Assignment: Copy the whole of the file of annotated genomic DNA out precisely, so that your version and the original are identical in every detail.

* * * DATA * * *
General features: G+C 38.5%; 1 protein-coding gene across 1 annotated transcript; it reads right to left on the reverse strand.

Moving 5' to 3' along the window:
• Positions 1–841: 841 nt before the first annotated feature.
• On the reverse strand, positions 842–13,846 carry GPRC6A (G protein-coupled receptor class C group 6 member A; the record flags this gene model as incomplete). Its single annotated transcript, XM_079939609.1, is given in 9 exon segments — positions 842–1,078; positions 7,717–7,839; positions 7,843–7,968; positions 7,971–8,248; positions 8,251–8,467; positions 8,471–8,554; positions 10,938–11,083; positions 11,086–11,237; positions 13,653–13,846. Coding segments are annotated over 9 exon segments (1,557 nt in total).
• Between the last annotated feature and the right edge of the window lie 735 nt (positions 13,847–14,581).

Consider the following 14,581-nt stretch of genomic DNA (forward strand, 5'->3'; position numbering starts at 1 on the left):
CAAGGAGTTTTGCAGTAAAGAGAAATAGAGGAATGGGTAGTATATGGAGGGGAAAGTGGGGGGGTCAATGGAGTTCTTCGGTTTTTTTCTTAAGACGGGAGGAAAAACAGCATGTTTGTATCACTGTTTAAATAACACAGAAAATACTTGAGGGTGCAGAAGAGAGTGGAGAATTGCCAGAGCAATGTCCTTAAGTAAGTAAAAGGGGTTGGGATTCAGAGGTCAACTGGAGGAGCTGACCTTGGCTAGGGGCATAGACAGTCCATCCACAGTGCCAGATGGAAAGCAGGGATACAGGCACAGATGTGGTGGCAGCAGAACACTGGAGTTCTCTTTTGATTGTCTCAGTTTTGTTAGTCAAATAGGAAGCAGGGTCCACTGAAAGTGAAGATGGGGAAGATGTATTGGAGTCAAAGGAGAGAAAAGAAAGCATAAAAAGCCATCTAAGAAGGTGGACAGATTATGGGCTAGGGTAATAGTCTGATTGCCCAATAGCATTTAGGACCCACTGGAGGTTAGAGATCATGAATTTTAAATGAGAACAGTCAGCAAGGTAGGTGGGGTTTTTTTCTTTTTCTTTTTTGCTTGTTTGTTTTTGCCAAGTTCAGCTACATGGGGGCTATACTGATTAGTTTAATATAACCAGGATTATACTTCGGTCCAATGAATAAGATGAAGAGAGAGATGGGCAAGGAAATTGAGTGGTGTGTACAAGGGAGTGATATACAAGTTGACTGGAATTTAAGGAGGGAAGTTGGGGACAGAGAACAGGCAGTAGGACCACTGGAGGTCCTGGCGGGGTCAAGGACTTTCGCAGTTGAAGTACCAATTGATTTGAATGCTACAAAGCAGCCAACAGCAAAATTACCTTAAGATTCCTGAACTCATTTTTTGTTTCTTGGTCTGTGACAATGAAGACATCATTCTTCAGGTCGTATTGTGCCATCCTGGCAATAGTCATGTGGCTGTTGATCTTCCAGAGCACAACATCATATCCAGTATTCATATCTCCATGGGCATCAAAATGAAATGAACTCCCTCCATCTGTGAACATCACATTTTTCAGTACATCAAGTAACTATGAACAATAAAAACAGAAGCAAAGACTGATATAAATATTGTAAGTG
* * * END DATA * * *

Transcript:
General features: G+C 38.5%; 1 protein-coding gene across 1 annotated transcript; it reads right to left on the reverse strand.

Moving 5' to 3' along the window:
• Positions 1–841: 841 nt before the first annotated feature.
• On the reverse strand, positions 842–13,846 carry GPRC6A (G protein-coupled receptor class C group 6 member A; the record flags this gene model as incomplete). Its single annotated transcript, XM_079939609.1, is given in 9 exon segments — positions 842–1,078; positions 7,717–7,839; positions 7,843–7,968; positions 7,971–8,248; positions 8,251–8,467; positions 8,471–8,554; positions 10,938–11,083; positions 11,086–11,237; positions 13,653–13,846. Coding segments are annotated over 9 exon segments (1,557 nt in total).
• Between the last annotated feature and the right edge of the window lie 735 nt (positions 13,847–14,581).

Consider the following 14,581-nt stretch of genomic DNA (forward strand, 5'->3'; position numbering starts at 1 on the left):
CAAGGAGTTTTGCAGTAAAGAGAAATAGAGGAATGGGTAGTATATGGAGGGGAAAGTGGGGGGGTCAATGGAGTTCTTCGGTTTTTTTCTTAAGACGGGAGGAAAAACAGCATGTTTGTATCACTGTTTAAATAACACAGAAAATACTTGAGGGTGCAGAAGAGAGTGGAGAATTGCCAGAGCAATGTCCTTAAGTAAGTAAAAGGGGTTGGGATTCAGAGGTCAACTGGAGGAGCTGACCTTGGCTAGGGGCATAGACAGTCCATCCACAGTGCCAGATGGAAAGCAGGGATACAGGCACAGATGTGGTGGCAGCAGAACACTGGAGTTCTCTTTTGATTGTCTCAGTTTTGTTAGTCAAATAGGAAGCAGGGTCCACTGAAAGTGAAGATGGGGAAGATGTATTGGAGTCAAAGGAGAGAAAAGAAAGCATAAAAAGCCATCTAAGAAGGTGGACAGATTATGGGCTAGGGTAATAGTCTGATTGCCCAATAGCATTTAGGACCCACTGGAGGTTAGAGATCATGAATTTTAAATGAGAACAGTCAGCAAGGTAGGTGGGGTTTTTTTCTTTTTCTTTTTTGCTTGTTTGTTTTTGCCAAGTTCAGCTACATGGGGGCTATACTGATTAGTTTAATATAACCAGGATTATACTTCGGTCCAATGAATAAGATGAAGAGAGAGATGGGCAAGGAAATTGAGTGGTGTGTACAAGGGAGTGATATACAAGTTGACTGGAATTTAAGGAGGGAAGTTGGGGACAGAGAACAGGCAGTAGGACCACTGGAGGTCCTGGCGGGGTCAAGGACTTTCGCAGTTGAAGTACCAATTGATTTGAATGCTACAAAGCAGCCAACAGCAAAATTACCTTAAGATTCCTGAACTCATTTTTTGTTTCTTGGTCTGTGACAATGAAGACATCATTCTTCAGGTCGTATTGTGCCATCCTGGCAATAGTCATGTGGCTGTTGATCTTCCAGAGCACAACATCATATCCAGTATTCATATCTCCATGGGCATCAAAATGAAATGAACTCCCTCCATCTGTGAACATCACATTTTTCAGTACATCAAGTAACTATGAACAATAAAAACAGAAGCAAAGACTGATATAAATATTGTAAGTG